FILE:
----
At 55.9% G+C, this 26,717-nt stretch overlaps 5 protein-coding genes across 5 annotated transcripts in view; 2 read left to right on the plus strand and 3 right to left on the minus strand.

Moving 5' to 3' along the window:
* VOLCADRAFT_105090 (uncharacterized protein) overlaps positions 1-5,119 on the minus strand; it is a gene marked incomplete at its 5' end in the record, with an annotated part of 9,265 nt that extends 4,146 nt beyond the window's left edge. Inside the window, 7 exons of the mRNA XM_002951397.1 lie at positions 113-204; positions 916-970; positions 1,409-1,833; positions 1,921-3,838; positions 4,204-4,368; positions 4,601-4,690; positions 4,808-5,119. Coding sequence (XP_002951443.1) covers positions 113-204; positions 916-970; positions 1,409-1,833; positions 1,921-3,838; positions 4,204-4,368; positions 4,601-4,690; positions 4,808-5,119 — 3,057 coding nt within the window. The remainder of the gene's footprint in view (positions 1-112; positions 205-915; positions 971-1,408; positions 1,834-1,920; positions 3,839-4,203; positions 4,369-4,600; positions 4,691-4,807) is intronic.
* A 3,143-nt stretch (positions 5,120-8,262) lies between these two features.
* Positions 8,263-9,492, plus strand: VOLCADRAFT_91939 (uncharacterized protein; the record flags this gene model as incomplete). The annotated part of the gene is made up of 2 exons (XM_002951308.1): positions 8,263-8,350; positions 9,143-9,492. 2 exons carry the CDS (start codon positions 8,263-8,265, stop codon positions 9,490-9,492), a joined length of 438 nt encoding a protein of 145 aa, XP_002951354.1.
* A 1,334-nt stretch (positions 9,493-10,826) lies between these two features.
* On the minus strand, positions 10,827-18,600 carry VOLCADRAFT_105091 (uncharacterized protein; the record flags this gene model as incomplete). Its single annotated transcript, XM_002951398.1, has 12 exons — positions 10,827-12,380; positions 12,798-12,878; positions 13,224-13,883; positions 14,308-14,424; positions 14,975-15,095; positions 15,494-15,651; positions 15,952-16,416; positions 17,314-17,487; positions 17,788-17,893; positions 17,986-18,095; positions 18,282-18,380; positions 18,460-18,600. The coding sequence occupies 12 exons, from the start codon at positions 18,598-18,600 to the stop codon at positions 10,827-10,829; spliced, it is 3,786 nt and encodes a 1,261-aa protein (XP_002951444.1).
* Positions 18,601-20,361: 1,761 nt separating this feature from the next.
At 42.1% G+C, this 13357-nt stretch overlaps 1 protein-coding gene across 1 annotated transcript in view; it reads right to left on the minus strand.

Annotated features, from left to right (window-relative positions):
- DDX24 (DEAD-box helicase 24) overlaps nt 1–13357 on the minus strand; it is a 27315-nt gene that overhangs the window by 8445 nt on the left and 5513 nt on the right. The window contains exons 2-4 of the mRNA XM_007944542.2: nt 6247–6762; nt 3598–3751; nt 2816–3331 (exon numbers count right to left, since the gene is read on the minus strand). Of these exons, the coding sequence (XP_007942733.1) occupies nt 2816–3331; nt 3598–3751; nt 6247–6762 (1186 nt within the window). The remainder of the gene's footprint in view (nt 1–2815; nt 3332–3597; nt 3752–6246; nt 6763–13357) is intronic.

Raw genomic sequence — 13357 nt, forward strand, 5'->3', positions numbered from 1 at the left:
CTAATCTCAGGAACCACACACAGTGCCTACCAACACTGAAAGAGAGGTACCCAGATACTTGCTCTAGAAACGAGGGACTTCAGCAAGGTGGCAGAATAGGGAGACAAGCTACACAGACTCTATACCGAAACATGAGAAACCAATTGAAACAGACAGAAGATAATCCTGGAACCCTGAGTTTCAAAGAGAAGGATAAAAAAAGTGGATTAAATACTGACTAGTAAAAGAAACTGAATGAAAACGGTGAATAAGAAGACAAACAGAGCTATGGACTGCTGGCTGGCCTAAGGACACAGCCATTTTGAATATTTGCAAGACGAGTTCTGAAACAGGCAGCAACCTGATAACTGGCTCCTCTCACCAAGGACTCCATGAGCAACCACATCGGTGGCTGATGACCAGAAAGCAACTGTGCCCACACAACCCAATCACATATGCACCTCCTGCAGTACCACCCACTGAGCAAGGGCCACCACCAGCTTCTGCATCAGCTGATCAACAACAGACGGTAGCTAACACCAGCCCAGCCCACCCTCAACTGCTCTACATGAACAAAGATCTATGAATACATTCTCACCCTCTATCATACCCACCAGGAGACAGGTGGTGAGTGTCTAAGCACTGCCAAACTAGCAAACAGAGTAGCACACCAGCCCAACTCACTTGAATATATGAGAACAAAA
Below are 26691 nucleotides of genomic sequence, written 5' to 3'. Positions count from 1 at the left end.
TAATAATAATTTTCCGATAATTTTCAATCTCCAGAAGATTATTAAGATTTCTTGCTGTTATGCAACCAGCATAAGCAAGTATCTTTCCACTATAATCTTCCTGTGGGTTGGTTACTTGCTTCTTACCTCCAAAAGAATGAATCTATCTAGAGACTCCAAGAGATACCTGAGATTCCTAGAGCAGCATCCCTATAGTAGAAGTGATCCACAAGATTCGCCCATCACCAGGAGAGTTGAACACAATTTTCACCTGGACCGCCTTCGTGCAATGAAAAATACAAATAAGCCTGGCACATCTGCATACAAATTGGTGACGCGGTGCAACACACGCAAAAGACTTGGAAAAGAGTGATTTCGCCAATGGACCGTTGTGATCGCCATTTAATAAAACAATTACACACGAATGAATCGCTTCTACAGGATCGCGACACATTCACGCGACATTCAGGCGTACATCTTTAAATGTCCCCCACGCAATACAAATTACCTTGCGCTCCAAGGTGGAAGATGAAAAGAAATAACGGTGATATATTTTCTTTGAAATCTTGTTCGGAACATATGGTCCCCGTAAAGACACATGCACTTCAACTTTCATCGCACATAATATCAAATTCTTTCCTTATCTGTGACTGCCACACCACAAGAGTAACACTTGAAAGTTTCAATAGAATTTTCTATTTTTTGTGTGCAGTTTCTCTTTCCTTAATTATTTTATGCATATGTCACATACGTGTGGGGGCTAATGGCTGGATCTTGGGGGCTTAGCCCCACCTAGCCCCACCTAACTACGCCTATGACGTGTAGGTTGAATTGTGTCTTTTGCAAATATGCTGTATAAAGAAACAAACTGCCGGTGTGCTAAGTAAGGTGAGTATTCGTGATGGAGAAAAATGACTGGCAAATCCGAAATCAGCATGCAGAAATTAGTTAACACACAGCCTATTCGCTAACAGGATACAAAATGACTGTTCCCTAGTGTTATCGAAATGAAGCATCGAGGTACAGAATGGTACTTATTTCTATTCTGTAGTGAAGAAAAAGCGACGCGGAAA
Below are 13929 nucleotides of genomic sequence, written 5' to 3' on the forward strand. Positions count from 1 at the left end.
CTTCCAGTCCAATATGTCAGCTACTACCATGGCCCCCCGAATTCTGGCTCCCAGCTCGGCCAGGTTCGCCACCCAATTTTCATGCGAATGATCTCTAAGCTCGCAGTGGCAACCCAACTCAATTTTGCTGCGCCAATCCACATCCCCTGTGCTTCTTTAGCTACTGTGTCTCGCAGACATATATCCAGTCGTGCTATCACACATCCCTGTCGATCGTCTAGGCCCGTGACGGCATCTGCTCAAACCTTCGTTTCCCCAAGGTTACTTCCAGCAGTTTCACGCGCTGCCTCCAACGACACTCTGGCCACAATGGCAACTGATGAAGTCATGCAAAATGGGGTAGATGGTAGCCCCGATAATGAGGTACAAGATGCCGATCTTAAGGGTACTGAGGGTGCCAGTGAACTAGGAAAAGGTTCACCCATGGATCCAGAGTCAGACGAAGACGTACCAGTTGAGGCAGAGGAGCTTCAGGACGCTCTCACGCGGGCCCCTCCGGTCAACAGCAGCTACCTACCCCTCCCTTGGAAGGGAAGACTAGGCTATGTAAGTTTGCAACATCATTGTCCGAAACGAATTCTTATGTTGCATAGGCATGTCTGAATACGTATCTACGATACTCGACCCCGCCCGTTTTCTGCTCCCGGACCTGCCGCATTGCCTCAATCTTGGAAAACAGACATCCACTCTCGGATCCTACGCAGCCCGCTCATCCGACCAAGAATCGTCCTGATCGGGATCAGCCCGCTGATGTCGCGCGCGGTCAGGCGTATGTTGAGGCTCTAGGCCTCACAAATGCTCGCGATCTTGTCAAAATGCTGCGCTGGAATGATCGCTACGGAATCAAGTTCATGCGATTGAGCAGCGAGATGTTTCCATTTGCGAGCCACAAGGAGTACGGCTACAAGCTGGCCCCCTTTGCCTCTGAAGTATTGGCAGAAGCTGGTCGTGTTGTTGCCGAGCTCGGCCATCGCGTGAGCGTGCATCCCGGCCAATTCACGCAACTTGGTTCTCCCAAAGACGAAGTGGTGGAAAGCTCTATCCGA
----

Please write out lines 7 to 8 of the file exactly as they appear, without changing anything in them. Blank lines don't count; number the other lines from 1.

* On the minus strand, positions 10,827-18,600 carry VOLCADRAFT_105091 (uncharacterized protein; the record flags this gene model as incomplete). Its single annotated transcript, XM_002951398.1, has 12 exons — positions 10,827-12,380; positions 12,798-12,878; positions 13,224-13,883; positions 14,308-14,424; positions 14,975-15,095; positions 15,494-15,651; positions 15,952-16,416; positions 17,314-17,487; positions 17,788-17,893; positions 17,986-18,095; positions 18,282-18,380; positions 18,460-18,600. The coding sequence occupies 12 exons, from the start codon at positions 18,598-18,600 to the stop codon at positions 10,827-10,829; spliced, it is 3,786 nt and encodes a 1,261-aa protein (XP_002951444.1).
* Positions 18,601-20,361: 1,761 nt separating this feature from the next.